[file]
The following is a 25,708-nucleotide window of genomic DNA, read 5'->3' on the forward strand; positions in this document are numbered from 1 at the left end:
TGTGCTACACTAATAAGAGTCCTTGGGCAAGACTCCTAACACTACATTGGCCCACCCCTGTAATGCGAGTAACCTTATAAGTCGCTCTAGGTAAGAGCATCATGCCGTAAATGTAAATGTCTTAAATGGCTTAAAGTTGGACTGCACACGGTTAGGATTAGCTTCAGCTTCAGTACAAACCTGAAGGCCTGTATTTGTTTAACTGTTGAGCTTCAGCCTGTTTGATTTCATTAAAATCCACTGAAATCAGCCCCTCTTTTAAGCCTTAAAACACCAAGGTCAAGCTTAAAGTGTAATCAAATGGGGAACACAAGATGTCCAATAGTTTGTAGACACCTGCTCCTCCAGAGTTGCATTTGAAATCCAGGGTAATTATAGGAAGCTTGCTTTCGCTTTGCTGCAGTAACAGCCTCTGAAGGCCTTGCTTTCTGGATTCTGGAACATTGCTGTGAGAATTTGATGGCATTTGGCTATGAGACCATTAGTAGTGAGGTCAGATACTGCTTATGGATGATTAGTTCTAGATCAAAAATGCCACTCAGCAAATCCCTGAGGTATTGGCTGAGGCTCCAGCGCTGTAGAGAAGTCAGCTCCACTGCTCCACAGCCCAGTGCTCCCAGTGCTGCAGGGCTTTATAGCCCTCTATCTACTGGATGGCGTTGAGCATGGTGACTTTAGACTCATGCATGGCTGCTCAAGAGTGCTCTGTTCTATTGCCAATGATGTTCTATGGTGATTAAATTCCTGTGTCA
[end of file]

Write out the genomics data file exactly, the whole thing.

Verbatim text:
The following is a 25,708-nucleotide window of genomic DNA, read 5'->3' on the forward strand; positions in this document are numbered from 1 at the left end:
TGTGCTACACTAATAAGAGTCCTTGGGCAAGACTCCTAACACTACATTGGCCCACCCCTGTAATGCGAGTAACCTTATAAGTCGCTCTAGGTAAGAGCATCATGCCGTAAATGTAAATGTCTTAAATGGCTTAAAGTTGGACTGCACACGGTTAGGATTAGCTTCAGCTTCAGTACAAACCTGAAGGCCTGTATTTGTTTAACTGTTGAGCTTCAGCCTGTTTGATTTCATTAAAATCCACTGAAATCAGCCCCTCTTTTAAGCCTTAAAACACCAAGGTCAAGCTTAAAGTGTAATCAAATGGGGAACACAAGATGTCCAATAGTTTGTAGACACCTGCTCCTCCAGAGTTGCATTTGAAATCCAGGGTAATTATAGGAAGCTTGCTTTCGCTTTGCTGCAGTAACAGCCTCTGAAGGCCTTGCTTTCTGGATTCTGGAACATTGCTGTGAGAATTTGATGGCATTTGGCTATGAGACCATTAGTAGTGAGGTCAGATACTGCTTATGGATGATTAGTTCTAGATCAAAAATGCCACTCAGCAAATCCCTGAGGTATTGGCTGAGGCTCCAGCGCTGTAGAGAAGTCAGCTCCACTGCTCCACAGCCCAGTGCTCCCAGTGCTGCAGGGCTTTATAGCCCTCTATCTACTGGATGGCGTTGAGCATGGTGACTTTAGACTCATGCATGGCTGCTCAAGAGTGCTCTGTTCTATTGCCAATGATGTTCTATGGTGATTAAATTCCTGTGTCA